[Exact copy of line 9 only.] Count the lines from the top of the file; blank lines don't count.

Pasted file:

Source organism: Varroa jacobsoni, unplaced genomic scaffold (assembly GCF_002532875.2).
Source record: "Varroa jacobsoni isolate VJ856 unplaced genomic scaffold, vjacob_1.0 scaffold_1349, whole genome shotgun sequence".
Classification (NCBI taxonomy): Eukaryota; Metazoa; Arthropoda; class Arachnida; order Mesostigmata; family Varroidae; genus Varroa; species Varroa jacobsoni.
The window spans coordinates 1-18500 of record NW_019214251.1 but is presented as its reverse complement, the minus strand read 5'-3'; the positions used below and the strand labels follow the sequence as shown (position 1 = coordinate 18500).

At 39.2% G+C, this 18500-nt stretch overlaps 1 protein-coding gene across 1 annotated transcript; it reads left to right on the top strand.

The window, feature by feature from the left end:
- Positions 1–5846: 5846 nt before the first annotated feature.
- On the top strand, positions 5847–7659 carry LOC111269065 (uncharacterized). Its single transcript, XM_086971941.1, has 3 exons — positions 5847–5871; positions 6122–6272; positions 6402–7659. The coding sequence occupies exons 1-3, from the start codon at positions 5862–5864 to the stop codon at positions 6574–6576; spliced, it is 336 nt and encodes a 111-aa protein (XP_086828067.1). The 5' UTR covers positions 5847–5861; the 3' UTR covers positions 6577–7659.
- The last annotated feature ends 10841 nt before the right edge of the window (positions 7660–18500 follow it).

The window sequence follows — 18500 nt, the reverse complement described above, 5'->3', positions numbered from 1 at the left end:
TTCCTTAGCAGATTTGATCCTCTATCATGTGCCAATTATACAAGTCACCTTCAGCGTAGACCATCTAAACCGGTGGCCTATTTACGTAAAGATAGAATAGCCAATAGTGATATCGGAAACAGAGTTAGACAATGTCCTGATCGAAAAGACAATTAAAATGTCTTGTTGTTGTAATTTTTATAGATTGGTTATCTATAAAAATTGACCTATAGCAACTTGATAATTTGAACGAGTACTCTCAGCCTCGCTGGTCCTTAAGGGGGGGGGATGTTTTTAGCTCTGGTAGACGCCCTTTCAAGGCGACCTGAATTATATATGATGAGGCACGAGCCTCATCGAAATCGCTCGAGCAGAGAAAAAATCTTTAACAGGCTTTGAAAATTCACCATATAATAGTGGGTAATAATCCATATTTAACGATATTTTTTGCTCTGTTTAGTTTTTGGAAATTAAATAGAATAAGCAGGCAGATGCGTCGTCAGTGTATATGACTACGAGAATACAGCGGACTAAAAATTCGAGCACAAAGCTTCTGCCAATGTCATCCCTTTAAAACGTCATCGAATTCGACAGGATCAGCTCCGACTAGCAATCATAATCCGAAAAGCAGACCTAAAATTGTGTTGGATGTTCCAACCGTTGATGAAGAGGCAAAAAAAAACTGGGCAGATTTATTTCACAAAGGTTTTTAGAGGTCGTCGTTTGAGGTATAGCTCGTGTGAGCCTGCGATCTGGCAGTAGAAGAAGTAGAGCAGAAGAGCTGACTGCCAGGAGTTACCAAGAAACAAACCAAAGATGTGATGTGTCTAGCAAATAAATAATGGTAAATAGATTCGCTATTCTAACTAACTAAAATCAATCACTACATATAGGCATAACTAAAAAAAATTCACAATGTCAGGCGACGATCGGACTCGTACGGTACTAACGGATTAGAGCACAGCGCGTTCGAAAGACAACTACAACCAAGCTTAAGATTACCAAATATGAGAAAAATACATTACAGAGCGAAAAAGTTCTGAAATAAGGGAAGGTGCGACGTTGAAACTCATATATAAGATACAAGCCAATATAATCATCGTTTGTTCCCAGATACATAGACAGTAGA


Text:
- The last annotated feature ends 10841 nt before the right edge of the window (positions 7660–18500 follow it).